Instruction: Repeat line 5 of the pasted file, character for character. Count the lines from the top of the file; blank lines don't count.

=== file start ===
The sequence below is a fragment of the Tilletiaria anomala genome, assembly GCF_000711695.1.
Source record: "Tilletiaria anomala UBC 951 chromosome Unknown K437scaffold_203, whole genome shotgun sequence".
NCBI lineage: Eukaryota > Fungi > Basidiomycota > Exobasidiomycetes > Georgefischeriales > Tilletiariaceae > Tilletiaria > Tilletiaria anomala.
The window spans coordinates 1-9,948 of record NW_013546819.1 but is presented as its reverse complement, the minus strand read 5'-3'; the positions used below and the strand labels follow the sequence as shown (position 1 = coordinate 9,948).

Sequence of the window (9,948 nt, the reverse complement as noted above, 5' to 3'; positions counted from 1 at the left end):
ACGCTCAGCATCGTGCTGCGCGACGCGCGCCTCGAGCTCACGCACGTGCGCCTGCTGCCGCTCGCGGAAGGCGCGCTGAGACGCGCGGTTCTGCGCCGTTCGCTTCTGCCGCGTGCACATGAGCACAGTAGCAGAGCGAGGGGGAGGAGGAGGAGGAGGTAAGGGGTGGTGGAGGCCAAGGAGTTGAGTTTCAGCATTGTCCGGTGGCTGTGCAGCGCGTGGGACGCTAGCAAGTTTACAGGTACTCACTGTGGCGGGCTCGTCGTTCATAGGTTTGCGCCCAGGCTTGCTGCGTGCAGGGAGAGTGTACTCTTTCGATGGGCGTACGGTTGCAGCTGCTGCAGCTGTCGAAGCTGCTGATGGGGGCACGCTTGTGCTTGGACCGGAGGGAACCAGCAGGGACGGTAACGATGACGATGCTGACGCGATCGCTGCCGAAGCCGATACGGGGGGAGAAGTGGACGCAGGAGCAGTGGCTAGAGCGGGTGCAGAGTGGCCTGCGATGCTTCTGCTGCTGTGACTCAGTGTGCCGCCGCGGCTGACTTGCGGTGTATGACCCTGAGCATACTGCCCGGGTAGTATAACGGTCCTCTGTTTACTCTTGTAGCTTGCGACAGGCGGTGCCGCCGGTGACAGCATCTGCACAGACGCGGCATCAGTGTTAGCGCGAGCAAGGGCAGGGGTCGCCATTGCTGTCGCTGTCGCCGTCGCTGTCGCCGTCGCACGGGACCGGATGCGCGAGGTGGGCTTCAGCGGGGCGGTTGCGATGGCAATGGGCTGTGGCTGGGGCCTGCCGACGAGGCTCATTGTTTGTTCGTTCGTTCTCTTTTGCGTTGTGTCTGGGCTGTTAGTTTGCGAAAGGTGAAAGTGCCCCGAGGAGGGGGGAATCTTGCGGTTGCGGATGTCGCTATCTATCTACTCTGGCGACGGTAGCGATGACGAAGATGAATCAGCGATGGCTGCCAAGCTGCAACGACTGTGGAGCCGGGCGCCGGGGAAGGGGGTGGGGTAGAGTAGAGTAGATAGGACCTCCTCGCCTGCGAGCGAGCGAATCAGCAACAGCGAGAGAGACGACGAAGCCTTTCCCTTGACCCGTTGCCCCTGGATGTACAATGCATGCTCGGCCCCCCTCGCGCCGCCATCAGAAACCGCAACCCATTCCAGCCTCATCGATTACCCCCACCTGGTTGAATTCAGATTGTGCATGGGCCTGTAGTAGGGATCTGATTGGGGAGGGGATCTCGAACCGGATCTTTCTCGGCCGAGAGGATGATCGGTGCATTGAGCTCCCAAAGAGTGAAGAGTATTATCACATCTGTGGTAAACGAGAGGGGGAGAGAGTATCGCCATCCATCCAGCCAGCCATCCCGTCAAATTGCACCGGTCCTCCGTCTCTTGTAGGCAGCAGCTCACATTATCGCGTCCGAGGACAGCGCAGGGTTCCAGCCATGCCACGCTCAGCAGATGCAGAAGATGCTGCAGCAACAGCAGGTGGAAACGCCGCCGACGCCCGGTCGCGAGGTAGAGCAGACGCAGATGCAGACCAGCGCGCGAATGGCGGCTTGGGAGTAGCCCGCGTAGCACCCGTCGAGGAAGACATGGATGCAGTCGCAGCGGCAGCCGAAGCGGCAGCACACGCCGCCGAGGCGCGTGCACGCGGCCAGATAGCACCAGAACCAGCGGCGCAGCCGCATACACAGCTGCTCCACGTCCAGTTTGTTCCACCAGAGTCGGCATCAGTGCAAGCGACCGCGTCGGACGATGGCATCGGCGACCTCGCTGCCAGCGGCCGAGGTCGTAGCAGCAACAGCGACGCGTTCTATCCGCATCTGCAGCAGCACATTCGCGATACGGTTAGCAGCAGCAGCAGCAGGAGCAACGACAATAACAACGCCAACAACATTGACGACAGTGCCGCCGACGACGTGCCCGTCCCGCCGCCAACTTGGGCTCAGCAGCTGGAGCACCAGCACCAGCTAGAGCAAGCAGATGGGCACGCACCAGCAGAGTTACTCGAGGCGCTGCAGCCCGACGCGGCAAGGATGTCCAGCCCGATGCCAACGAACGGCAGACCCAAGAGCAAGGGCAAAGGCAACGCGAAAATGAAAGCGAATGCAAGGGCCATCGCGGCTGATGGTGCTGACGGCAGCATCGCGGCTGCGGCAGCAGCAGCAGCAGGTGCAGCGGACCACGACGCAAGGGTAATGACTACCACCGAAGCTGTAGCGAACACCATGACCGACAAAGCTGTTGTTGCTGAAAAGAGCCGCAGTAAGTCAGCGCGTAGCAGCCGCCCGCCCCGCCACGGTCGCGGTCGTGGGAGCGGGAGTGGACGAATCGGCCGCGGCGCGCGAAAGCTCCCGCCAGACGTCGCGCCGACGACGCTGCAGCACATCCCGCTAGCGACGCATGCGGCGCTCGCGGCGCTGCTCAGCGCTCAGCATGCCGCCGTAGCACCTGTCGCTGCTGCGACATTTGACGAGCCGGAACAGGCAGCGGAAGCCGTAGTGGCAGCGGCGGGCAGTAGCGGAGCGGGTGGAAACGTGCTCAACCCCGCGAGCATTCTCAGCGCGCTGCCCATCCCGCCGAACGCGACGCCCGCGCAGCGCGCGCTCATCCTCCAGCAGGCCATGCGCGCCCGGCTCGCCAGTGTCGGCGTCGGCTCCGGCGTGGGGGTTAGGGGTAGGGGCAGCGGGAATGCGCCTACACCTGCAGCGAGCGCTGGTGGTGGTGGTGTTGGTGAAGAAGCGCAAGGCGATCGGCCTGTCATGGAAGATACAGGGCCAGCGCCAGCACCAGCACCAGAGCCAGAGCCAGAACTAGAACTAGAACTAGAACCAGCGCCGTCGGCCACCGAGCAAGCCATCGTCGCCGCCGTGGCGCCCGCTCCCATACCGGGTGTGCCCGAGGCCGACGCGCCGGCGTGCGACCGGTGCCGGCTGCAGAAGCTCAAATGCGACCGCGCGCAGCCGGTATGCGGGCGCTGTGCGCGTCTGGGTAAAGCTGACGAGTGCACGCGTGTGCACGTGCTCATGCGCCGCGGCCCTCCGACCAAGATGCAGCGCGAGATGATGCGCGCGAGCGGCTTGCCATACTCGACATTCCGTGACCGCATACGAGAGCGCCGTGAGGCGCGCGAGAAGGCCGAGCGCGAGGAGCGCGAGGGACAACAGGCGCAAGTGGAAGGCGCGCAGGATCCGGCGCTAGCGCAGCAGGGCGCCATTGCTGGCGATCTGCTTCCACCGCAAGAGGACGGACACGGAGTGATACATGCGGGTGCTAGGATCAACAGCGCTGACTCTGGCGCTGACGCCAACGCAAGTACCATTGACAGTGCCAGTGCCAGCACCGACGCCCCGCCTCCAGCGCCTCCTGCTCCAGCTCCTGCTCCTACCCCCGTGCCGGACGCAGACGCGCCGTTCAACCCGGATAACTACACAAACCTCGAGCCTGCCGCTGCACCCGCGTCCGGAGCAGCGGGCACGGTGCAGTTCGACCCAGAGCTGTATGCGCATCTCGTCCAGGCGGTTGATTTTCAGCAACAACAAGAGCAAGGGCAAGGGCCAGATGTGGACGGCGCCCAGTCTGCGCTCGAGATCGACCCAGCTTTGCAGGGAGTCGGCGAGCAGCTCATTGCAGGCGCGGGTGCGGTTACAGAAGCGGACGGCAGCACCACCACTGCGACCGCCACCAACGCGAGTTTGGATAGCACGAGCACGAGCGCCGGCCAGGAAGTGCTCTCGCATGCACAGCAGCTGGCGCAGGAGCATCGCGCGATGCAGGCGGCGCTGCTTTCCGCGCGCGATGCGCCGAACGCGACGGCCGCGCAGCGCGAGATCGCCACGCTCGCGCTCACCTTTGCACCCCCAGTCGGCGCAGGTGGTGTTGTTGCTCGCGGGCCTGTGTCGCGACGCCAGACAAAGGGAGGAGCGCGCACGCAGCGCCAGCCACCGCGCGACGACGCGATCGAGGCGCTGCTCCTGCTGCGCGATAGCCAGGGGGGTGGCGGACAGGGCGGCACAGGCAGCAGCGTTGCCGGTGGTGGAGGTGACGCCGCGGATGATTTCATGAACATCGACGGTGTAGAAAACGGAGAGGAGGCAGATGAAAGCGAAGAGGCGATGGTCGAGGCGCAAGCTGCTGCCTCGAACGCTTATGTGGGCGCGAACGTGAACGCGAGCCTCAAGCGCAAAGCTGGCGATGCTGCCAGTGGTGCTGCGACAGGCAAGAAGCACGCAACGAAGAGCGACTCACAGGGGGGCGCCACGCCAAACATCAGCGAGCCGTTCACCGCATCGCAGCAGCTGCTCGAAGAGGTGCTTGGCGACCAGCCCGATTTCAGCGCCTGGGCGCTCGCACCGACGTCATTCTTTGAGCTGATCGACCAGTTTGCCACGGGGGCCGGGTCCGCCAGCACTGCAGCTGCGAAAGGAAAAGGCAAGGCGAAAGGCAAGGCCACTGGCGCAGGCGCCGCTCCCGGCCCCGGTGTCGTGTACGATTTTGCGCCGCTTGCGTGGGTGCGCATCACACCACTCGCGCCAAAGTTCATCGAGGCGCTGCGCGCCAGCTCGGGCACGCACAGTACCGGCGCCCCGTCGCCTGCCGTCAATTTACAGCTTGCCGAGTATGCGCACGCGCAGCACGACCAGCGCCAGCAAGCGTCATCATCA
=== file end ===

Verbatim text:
Sequence of the window (9,948 nt, the reverse complement as noted above, 5' to 3'; positions counted from 1 at the left end):